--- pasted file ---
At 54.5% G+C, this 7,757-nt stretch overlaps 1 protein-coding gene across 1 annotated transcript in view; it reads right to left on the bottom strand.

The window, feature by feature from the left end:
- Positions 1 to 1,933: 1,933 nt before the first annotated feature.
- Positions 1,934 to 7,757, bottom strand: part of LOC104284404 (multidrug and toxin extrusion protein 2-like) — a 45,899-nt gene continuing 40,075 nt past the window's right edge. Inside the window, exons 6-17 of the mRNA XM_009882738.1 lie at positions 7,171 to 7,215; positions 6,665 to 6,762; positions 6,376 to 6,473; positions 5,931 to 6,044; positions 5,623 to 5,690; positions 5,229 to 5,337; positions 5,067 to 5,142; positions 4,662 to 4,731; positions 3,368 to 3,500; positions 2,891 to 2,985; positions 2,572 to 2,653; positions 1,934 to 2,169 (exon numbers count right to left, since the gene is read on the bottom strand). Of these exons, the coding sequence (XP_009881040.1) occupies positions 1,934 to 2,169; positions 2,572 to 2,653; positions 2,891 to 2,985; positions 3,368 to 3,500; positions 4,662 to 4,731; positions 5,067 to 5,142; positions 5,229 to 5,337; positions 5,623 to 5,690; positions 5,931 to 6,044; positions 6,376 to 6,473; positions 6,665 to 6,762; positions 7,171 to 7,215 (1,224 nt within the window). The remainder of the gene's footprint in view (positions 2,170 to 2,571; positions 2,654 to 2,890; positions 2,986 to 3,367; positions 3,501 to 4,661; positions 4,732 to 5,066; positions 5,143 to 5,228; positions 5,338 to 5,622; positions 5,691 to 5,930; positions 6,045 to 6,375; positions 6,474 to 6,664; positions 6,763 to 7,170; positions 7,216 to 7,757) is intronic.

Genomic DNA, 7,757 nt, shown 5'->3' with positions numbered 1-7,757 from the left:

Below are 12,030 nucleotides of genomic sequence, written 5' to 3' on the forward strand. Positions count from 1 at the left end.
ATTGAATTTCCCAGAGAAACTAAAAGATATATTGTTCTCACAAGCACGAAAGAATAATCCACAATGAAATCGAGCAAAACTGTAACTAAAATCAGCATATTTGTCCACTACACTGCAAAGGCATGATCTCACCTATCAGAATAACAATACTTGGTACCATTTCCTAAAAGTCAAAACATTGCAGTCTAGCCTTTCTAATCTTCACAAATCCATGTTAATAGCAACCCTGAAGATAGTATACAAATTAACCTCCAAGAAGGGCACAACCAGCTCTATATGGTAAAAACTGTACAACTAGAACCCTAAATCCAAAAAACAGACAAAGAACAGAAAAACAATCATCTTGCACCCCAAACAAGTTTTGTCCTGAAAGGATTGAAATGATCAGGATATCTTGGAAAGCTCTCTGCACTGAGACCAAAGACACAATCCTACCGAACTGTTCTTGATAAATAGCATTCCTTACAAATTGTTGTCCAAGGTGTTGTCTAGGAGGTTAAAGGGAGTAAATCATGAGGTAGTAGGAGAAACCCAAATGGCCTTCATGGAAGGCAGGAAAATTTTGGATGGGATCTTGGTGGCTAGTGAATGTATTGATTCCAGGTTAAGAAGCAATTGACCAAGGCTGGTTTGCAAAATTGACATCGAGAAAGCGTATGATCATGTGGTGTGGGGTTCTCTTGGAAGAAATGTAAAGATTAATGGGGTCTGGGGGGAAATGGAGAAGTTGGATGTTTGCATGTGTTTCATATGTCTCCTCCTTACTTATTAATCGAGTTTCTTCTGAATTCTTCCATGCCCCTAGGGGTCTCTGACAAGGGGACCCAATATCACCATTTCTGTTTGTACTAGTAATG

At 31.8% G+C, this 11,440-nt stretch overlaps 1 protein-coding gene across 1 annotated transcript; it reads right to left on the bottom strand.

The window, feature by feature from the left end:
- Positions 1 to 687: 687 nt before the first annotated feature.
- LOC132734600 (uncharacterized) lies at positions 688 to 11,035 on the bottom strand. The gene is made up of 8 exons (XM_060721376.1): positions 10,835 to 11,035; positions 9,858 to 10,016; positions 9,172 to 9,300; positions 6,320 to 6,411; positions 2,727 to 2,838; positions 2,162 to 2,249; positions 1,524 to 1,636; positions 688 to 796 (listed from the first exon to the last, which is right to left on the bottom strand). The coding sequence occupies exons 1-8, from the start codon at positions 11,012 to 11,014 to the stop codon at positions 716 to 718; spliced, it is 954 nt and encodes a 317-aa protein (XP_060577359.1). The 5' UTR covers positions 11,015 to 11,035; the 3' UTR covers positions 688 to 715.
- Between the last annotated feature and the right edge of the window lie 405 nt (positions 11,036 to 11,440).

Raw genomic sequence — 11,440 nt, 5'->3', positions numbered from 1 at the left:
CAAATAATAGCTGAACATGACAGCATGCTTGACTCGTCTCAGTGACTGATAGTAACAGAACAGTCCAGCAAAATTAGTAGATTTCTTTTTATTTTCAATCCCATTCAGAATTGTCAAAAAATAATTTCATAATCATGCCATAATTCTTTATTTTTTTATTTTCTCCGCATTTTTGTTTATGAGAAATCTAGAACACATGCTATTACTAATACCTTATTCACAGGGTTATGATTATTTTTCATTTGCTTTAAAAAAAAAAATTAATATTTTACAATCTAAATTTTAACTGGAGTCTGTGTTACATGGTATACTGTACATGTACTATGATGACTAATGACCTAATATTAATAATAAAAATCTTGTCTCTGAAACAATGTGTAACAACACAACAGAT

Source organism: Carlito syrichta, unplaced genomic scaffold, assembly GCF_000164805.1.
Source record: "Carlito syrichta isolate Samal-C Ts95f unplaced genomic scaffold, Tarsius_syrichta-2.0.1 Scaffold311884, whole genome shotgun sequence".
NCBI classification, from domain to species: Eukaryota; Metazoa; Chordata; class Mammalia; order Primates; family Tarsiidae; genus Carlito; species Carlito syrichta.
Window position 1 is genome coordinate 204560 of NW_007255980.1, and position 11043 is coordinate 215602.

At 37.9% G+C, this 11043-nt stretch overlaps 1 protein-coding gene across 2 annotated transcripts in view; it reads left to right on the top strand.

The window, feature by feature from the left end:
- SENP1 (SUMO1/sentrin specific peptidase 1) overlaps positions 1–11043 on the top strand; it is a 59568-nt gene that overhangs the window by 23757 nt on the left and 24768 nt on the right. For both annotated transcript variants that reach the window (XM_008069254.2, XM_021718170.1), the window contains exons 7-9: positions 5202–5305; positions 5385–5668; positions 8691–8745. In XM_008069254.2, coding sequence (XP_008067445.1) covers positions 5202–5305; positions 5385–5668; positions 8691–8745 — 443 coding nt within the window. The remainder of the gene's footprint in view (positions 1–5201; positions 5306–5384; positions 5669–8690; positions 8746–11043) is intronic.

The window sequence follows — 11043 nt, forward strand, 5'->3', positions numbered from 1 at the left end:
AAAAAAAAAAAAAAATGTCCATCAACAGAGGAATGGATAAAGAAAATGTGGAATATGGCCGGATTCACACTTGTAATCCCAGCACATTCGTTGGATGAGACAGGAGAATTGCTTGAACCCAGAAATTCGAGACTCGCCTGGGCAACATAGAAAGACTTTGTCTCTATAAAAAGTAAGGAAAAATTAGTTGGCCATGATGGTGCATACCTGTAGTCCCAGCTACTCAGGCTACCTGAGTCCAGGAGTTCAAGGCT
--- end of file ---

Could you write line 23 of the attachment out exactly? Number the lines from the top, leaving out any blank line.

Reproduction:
AAAAAAAAAAAAAAATGTCCATCAACAGAGGAATGGATAAAGAAAATGTGGAATATGGCCGGATTCACACTTGTAATCCCAGCACATTCGTTGGATGAGACAGGAGAATTGCTTGAACCCAGAAATTCGAGACTCGCCTGGGCAACATAGAAAGACTTTGTCTCTATAAAAAGTAAGGAAAAATTAGTTGGCCATGATGGTGCATACCTGTAGTCCCAGCTACTCAGGCTACCTGAGTCCAGGAGTTCAAGGCT